A 2015 survey of American consumers, commissioned by the International Food Information Council Foundation, reveals that only 61% have confidence in the safety of the U.S. food supply, down from 78% in 2012. The top concern about food safety in the 2015 survey was “chemicals in food” (36%), up from 23% in 2014. That eroding confidence is impacting U.S. food corporations and causing more consumers to seek out food from sources they feel are more reliable.
To address these concerns, many big food companies are buying small organic rivals such as a recent Hormel acquisition. But the organic label only goes as far as you trust the implementation and enforcement of the organic rules, particularly with imports of organic products. For example A USDA report issued in 2009 raised concerns about China’s weak enforcement of food safety standards, its heavy use of agricultural chemicals, and its considerable environmental pollution. As to its organic foods, the report noted “recurring problems with “filth,” unsafe additives, labeling (typically introduced in food processing and handling), and veterinary drug residues in fish and shellfish (introduced at the farm).” Because of a shortage of organically produced food in the U.S., a large percentage of it is imported and about 1% is inspected by the Food and Drug Administration.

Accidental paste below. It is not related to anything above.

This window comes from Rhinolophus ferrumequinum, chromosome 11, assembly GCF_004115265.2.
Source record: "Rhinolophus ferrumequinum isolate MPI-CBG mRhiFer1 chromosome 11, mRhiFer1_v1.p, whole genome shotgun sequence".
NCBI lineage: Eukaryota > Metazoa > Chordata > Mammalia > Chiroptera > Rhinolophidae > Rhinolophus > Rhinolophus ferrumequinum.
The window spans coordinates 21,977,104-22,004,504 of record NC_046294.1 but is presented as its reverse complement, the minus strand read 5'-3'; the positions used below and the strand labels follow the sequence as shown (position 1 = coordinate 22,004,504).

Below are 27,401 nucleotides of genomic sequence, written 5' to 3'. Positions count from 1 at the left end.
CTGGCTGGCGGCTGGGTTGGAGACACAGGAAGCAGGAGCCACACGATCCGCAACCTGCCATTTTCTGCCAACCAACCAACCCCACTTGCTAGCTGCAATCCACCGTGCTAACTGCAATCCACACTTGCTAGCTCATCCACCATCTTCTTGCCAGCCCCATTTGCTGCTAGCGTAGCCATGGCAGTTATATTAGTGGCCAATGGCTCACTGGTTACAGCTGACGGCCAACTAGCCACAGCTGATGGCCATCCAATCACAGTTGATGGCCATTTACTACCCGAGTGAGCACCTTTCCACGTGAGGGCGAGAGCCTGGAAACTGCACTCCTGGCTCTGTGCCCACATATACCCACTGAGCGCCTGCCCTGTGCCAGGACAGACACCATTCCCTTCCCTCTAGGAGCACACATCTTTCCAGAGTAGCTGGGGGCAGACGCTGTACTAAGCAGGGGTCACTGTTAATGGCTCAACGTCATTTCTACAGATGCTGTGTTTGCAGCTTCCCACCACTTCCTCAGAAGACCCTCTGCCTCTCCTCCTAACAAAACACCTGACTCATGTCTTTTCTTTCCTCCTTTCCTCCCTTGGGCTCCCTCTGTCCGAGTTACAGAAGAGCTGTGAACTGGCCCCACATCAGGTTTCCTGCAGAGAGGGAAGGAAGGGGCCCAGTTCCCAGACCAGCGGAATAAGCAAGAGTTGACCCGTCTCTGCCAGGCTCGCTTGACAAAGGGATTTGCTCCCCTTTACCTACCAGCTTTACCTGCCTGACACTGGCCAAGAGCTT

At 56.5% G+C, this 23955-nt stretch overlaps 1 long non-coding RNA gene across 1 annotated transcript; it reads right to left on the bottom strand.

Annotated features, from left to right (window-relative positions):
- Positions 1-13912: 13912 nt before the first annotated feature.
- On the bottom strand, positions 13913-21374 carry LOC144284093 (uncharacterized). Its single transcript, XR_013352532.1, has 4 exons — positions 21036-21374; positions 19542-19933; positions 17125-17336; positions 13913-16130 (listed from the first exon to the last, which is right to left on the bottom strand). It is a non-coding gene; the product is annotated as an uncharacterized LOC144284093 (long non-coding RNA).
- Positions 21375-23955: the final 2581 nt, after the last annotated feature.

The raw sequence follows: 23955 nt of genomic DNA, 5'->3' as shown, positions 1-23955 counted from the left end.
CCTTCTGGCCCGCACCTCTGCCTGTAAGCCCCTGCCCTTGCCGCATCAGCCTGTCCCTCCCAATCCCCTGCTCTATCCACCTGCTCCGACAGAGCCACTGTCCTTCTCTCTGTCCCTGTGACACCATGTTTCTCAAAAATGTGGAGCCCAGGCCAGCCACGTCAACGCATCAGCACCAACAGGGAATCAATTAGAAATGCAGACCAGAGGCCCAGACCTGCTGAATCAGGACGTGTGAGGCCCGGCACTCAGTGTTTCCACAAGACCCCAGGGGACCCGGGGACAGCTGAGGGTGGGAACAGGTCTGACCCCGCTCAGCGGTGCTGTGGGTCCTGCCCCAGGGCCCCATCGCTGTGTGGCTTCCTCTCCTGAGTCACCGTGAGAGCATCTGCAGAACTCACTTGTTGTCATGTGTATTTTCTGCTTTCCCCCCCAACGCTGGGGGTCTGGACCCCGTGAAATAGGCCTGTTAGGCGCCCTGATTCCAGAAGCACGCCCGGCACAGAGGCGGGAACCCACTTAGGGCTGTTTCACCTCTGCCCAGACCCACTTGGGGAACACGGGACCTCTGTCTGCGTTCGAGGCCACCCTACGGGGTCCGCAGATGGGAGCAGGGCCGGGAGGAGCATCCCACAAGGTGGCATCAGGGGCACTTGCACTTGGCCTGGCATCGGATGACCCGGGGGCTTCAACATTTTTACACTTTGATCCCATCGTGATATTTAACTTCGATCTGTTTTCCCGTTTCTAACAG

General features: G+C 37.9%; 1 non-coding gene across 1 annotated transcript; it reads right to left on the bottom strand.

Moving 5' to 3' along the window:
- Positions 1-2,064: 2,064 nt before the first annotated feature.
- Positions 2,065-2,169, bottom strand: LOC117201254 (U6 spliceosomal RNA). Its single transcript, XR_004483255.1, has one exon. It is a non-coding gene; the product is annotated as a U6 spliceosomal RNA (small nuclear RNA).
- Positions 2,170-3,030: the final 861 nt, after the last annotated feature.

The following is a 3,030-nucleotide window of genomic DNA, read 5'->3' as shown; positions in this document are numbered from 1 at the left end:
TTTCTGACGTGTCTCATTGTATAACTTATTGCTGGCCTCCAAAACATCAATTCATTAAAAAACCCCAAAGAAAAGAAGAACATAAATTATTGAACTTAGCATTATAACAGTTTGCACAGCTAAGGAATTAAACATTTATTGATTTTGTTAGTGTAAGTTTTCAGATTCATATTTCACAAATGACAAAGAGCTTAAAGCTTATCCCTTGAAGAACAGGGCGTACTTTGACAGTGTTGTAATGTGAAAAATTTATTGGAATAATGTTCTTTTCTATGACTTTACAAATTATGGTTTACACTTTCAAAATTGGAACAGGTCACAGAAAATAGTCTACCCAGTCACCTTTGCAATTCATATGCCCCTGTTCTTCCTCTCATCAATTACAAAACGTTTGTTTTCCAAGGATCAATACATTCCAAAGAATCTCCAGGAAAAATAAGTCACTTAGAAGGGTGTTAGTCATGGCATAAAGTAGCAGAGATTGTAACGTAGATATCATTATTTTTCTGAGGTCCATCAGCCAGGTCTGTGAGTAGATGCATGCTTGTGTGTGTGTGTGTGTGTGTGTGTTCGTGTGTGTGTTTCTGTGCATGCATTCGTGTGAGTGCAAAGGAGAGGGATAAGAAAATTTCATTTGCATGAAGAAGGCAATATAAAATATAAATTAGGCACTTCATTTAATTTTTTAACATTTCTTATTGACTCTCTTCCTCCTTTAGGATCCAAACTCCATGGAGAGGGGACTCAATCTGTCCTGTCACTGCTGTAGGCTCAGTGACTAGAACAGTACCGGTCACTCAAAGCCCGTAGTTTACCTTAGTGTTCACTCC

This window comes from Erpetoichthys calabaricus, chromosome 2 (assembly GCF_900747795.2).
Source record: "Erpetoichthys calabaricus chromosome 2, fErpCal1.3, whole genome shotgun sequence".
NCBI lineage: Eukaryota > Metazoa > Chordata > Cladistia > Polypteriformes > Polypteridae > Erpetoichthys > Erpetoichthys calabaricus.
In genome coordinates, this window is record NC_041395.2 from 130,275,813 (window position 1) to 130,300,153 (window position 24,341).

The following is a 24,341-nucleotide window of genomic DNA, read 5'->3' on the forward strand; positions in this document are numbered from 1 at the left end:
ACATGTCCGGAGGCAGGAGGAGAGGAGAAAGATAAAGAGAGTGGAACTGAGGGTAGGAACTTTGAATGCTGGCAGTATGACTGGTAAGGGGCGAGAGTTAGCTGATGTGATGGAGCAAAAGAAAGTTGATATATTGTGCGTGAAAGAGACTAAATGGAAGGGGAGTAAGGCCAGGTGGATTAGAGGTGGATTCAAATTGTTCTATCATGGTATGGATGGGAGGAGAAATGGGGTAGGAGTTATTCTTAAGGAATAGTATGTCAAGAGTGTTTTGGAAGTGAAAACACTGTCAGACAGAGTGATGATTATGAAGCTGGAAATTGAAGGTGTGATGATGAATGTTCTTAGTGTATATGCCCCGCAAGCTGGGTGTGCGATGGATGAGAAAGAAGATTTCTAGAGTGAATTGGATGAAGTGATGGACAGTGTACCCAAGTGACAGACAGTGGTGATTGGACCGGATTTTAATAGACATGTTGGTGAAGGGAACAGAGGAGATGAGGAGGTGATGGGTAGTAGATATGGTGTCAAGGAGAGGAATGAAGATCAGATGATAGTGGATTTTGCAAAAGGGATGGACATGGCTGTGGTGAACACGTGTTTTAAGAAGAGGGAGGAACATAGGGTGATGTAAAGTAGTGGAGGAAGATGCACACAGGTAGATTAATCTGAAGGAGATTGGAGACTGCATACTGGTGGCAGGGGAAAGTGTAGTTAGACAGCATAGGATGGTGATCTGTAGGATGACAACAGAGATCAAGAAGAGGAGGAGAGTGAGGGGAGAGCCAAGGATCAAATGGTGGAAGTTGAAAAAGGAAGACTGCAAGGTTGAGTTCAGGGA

Last year, National Public Radio reported on a new book, Organic: A Journalist’s Quest to Discover the Truth Behind Food Labeling by Peter Laufer, a writer and professor of journalism at the University of Oregon. His research left him suspicious. The NPR story noted that the USDA has been trying to increase its enforcement of organic standards in the U.S. and they observe that there is little evidence of widespread fraud.
The organic certification process is a good standard. However, the further that you separate food production from the consumer, the more likely that it will not be grown in a way that meets the ecological, fair labor and food safety standards of the consumer.
As my favorite ag philosopher Wendell Berry is quoted as saying “An economy genuinely local and neighborly offers to localities a measure of security they cannot derive from a national or a global economy controlled by people who, by principle, have no local commitment.” Organic certification is an important tool. Eating local can be an even better way to learn about your food.